Ceres is the largest object in the Solar System main belt. Clearly, Ceres experienced extensive water-related processes and geochemical differentiation and nowadays it is a body with a complex geological and chemical history . Its surface is characterized by dark materials, phyllosilicates, ammonium-bearing minerals, carbonates, water ice, and salts. In addition to a global presence of carbon bearing chemistry, local concentration of aliphatic organics has been detected by Dawn .
In this context, we have started a series of laboratory spectroscopy measurements targeted to study the physicochemical interactions between organic material and minerals possibly present on Ceres. The goal is to understand the transformations induced on these samples by ultraviolet radiation, neutral atoms, and fast ions, under experimental conditions that simulate the environment of Ceres. The spectroscopic data obtained in laboratory experiments allow, through the comparison with the observations of the VIR spectrometer aboard the Dawn mission, to clarify the nature and origin of organic material identified on Ceres.
Organic material in the minor bodies of the Solar System is an important component to understand planetary evolution and, eventually, the origin of life. Nevertheless, our knowledge on the subject is still limited. Recently the Dawn mission, thanks to the data collected by the Italian instrument VIR , showed clear evidence of a high amount of aliphatic organic material on the surface of Ceres [4, 5, 6] (Fig 1). This evidence has raised new questions about the origin and preservation of this material, especially when considering its high estimated abundance and the mineralogical context.
Fig 1 Ceres spectra of the organic-rich area in Ernutet crater (label “Organics”); of a background organic-poor area from a region southeast of Ernutet (label “Background”); and of Occator bright material (label “Carbonate”) .
In order to understand the organic chemical species and in particular their abundance on Ceres, laboratory studies were performed . The importance of having a direct comparison between laboratory and remote sensing data can provide a further investigation clues to shed light on the origin and evolution of Ceres. Through this project, we intend to study, through dedicated experiments, the interaction between minerals, water, and organic concerning the environmental conditions of Ceres. Making a synergistic use of complementary and indispensable skills present within INAF (Italian National Institute of Astrophysics) laboratories we investigated a complex issue such as that concerning the origin and preservation of organic molecules on planetary surfaces. Within INAF, complementary and unique realities coexist which, thanks to joint and coordinated work, can give a new interpretation of the physical-chemical processes active on Ceres.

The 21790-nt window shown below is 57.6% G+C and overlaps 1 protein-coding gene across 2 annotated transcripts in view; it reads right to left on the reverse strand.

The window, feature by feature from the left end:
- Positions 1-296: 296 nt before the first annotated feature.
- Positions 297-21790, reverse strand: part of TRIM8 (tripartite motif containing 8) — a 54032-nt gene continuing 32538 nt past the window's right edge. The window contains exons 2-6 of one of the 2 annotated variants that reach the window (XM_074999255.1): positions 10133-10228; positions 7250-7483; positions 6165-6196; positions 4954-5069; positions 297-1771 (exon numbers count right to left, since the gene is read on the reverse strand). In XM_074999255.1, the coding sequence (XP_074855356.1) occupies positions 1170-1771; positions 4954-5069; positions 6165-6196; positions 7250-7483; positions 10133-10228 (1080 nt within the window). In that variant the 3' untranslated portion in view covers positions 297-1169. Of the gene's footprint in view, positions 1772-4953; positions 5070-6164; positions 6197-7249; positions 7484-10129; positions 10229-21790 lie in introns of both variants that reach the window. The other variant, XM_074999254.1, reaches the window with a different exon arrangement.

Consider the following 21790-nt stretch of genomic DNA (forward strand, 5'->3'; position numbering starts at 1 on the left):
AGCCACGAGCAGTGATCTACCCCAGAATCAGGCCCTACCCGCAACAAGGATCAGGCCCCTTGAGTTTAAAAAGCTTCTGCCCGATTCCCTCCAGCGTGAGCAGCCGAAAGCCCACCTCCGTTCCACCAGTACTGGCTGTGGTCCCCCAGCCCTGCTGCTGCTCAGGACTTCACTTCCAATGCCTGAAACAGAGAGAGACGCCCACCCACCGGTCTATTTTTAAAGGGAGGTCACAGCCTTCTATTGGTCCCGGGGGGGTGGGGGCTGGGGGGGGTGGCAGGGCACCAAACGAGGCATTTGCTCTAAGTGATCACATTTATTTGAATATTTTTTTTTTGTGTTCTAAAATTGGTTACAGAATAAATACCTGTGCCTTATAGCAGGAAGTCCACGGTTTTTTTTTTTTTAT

Project development and results
In this study, we prepare mixtures of materials resembling the Ceres surface composition [8, 9] adding organic molecules in order to:
(i) understand how organic molecules behave and eventually degrade on Ceres, in particular, how aliphatic molecules degrade by energetic processing with fast ions (keV-MeV) and UV photons [10, 11]. Moreover, the physico-chemical properties of the materials exposed to a flux of neutral atoms are investigated [12, 13].
(ii) evaluate the interaction between ammoniated minerals and simple organic molecules that may lead to the synthesis of complex compounds. In the presence of ultraviolet (UV) radiation, these minerals present on the surface of Ceres can show photocatalytic effects accelerating the photo-reactions, which generally destroy the original organic molecule and in the synthesis of new complex organic molecules .
(iii) evaluate the role of minerals in the protection or degradation of organic compounds. Some studies indicated a fundamental role of clays in the catalysis and preservation of organic materials . Ceres is rich in clays and other hydrated minerals, making the interactions with the observed organics of particular interest.
The project is carried out by several INAF institutes and laboratories. In detail: INAF-IAPS Istituto di Astrofisica e Planetologia Spaziali prepared the analog mineral mixtures taking into account the compositional information gained by VIR observations. INAF - Osservatorio Astrofisico di Arcetri subsequently doped the mixture with several organic investigating UV photostability in Ceres analog conditions and the influence of temperature. INAF -Osservatorio Astronomico di Capodimonte studied irradiation with atoms and temperature effect while INAF - Osservatorio Astrofisico di Catania performed irradiation with fast ions. Finally, results of laboratory measurements were compared with data obtained by VIR instrument onboard Dawn mission.
This work is support by INAF Main Stream programme, grant 1.05.01.86.08 Evoluzione ed alterazione del materiale organico su Cerere (ref. Maria Cristina De Sanctis).
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